• Cherokee USD 247 (Web site) is a school district of 300 square miles (780 km2) primarily covering portions of Crawford and Cherokee counties, but also includes small portions of Labette and Neosho counties.[14]
  • Parsons USD 503 (Web site)
  • Oswego USD 504 (Web site)
  • Chetopa-St. Paul USD 505 (Web site)
  • Labette County USD 506 (Web site)

Communities

2005 KDOT Map of Labette County (map legend)

Cities

Unincorporated communities

Townships

Labette County is divided into sixteen townships. The cities of Chetopa, Oswego, and Parsons are considered governmentally independent and are excluded from the census figures for the townships. In the following table, the population center is the largest city (or cities) included in that township's population total, if it is of a significant size.

Township FIPS Population
center
Population Population
density
/km2 (/sq mi)
Land area
km2 (sq mi)
Water area
km² (sq mi)
Water % Geographic coordinates
Canada 10325 217 2 (5) 103 (40) 0 (0) 0.22%
Elm Grove 20750 798 6 (16) 130 (50) 0 (0) 0.17%
Fairview 22550 239 3 (7) 94 (36) 0 (0) 0.11%
Hackberry 29350 403 3 (8) 131 (51) 0 (0) 0.15%
Howard 33300 357 3 (8) 111 (43) 0 (0) 0.13%
Labette 37400 373 4 (10) 94 (36) 0 (0) 0.18%
Liberty 40175 395 4 (11) 95 (37) 0 (0) 0.11%
Montana 47850 179 3 (7) 71 (27) 1 (1) 1.90%
Mound Valley 48850 806 5 (13) 166 (64) 0 (0) 0.11%
Mount Pleasant 48950 1,351 14 (37) 93 (36) 0 (0) 0.34%
Neosho 49775 222 3 (8) 70 (27) 2 (1) 2.40%
North 50975 612 7 (19) 83 (32) 0 (0) 0.16%
Osage 53150 703 4 (12) 157 (61) 5 (2) 2.93%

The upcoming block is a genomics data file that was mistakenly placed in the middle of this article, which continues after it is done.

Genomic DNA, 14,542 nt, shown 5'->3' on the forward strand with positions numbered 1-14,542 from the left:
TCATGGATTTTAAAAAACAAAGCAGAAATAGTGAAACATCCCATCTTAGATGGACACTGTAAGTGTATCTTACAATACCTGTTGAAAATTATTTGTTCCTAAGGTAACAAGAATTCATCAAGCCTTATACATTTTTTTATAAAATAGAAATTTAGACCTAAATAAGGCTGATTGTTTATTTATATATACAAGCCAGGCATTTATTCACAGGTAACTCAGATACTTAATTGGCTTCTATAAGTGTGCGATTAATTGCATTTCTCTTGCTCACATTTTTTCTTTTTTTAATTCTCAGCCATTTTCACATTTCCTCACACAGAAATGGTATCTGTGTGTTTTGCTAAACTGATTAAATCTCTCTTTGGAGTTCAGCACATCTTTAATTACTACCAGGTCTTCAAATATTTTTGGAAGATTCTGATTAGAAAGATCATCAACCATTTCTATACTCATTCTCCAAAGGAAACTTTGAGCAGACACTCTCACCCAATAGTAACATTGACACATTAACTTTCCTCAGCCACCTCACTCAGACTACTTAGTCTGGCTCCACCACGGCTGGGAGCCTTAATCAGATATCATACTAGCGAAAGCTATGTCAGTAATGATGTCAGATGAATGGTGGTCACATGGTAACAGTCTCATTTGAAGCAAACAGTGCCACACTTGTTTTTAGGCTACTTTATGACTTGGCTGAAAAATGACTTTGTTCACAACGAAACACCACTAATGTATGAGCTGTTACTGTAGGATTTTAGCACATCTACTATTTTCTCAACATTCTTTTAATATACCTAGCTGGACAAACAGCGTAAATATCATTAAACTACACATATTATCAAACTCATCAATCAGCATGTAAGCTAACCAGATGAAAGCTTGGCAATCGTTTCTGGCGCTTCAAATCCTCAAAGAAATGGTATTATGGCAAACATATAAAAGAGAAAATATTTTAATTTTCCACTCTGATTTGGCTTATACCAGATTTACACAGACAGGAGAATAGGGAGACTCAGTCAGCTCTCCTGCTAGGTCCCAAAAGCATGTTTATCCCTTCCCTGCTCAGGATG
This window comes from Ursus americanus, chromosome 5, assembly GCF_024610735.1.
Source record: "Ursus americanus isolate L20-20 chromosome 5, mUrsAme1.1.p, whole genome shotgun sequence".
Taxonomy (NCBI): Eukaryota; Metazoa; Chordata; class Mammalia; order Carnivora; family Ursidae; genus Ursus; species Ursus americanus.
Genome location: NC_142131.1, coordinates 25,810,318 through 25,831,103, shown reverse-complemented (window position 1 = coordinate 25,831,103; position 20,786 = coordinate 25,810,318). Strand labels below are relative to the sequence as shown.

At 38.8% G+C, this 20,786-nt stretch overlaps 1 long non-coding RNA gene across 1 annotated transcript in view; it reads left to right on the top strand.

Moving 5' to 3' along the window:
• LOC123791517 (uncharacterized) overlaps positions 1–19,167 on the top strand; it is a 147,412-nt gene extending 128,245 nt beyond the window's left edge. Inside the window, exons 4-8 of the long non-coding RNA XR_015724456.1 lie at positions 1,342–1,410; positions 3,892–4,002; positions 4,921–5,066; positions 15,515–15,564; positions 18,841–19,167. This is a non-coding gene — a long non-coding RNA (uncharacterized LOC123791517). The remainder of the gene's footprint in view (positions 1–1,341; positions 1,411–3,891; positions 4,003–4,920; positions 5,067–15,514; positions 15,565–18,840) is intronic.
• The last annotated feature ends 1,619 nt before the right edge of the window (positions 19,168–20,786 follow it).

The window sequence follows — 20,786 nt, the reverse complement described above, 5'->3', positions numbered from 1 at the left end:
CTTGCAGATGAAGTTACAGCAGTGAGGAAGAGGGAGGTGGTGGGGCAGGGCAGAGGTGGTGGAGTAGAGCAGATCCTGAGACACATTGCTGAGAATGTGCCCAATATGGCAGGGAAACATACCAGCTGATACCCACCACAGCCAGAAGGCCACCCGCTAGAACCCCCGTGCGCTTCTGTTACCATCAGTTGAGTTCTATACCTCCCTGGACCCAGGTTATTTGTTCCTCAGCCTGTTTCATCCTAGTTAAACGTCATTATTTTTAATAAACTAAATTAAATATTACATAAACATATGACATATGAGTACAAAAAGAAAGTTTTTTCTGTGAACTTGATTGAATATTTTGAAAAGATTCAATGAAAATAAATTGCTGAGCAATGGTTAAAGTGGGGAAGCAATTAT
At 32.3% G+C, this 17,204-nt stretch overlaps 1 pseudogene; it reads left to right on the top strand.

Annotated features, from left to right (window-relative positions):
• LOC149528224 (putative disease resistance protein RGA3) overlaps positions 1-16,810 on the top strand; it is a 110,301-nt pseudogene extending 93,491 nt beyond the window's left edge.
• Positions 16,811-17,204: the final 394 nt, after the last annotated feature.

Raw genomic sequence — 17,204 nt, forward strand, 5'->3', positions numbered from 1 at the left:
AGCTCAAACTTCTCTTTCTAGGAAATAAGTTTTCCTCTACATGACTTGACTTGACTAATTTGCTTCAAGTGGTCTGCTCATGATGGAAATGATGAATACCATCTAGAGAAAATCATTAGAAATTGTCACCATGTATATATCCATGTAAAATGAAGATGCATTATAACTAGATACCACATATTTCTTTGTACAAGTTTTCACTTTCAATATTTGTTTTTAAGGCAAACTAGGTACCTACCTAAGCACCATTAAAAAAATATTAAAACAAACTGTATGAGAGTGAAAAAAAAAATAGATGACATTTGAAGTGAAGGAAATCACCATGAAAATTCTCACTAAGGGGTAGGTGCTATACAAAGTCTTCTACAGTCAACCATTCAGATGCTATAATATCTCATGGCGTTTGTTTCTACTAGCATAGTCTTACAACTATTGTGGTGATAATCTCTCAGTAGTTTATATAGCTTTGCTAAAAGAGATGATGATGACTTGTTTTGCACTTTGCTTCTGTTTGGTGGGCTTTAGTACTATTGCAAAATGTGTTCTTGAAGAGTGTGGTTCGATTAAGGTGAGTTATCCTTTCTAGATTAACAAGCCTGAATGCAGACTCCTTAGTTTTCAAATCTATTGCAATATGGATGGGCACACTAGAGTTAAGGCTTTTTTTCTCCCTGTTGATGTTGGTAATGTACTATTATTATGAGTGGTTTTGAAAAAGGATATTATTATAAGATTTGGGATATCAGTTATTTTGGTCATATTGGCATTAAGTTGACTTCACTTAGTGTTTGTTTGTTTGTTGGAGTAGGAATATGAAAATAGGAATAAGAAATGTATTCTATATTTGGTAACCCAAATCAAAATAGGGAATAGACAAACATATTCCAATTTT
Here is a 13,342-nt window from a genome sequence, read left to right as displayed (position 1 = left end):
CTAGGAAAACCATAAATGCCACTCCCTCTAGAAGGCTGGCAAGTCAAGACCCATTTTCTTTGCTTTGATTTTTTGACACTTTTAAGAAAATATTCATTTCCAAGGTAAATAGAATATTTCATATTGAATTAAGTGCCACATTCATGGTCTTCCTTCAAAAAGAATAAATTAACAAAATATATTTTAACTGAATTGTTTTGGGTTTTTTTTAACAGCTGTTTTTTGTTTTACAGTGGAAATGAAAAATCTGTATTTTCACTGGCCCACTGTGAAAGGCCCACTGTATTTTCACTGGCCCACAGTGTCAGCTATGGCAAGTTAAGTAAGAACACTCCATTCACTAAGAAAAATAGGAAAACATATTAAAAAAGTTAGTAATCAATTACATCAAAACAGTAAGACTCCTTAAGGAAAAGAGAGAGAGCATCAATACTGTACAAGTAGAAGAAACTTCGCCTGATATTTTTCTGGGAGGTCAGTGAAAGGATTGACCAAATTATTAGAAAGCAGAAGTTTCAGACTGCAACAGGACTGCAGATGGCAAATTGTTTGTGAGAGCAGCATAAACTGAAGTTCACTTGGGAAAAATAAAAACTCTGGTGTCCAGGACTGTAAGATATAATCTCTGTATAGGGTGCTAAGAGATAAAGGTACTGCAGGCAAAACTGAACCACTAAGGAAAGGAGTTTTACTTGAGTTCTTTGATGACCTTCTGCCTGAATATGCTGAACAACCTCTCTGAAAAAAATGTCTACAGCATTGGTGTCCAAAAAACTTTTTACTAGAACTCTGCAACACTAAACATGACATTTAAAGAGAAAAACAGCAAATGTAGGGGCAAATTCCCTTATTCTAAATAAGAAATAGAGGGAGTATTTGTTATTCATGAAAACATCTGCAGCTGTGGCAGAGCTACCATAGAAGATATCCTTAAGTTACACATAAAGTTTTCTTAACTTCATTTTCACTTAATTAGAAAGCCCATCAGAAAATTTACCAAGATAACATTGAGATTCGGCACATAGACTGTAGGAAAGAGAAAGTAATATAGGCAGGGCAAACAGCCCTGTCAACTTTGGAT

Oswego 53475 310 5 (12) 66 (25) 1 (0) 1.73%
Richland 59425 303 3 (8) 97 (38) 0 (0) 0.43%
Walton 75250 726 9 (23) 83 (32) 0 (0) 0.16%
Sources: "Census 2000 U.S. Gazetteer Files". U.S. Census Bureau, Geography Division. 

See also

References

  1. ^ a b "State & County QuickFacts". United States Census Bureau. Retrieved July 26, 2014. 
  2. ^ "Find a County". National Association of Counties. Retrieved 2011-06-07. 
  3. ^ Nelson Case's history of Labette County, Kansas
  4. ^ Montgomery County Newspaper Articles - The Bender family
  5. ^ "Map of Wet and Dry Counties". Alcoholic Beverage Control, Kansas Department of Revenue. November 2006. Retrieved 2007-12-26. 
  6. ^ "US Gazetteer files: 2010, 2000, and 1990".  
  7. ^ "Annual Estimates of the Resident Population for Incorporated Places: April 1, 2010 to July 1, 2014". Retrieved June 4, 2015. 
  8. ^ "U.S. Decennial Census". United States Census Bureau. Retrieved July 26, 2014. 
  9. ^ "Historical Census Browser". University of Virginia Library. Retrieved July 26, 2014. 
  10. ^ "Population of Counties by Decennial Census: 1900 to 1990". United States Census Bureau. Retrieved July 26, 2014. 
  11. ^ "Census 2000 PHC-T-4. Ranking Tables for Counties: 1990 and 2000" (PDF). United States Census Bureau. Retrieved July 26, 2014. 
  12. ^ 2010 census general population statistics on Labette County, Kansa]
  13. ^ "American FactFinder".  
  14. ^ Burns, Tim (September 19, 2005). "Welcome To USD #247". Cherokee, USD 247. Retrieved 2007-01-23. 

Further reading

Labette County
  • History of Labette County, Kansas, and Representative Citizens; Nelson Case; Biographical Publishing Company; 846 pages; 1901. (Download 50MB PDF eBook)
Kansas
  • History of the State of Kansas; William G. Cutler; A.T. Andreas Publisher; 1883. (Online HTML eBook)
  • Kansas : A Cyclopedia of State History, Embracing Events, Institutions, Industries, Counties, Cities, Towns, Prominent Persons, Etc; 3 Volumes; Frank W. Blackmar; Standard Publishing Co; 944 / 955 / 824 pages; 1912. (Volume1 - Download 54MB PDF eBook),(Volume2 - Download 53MB PDF eBook), (Volume3 - Download 33MB PDF eBook)

External links

Official sites
  • Labette County
Additional information
  • Blue Skyways
  • Kansas Statistical Abstract
  • Labette County GenWeb
  • Labette County History and Heritage Project, Genealogy
Maps
  • Labette County Maps: Current, Historic, KDOT
  • Kansas Highway Maps: Current, Historic, KDOT
  • Kansas Railroad Maps: Current, 1996, 1915, KDOT and Kansas Historical Society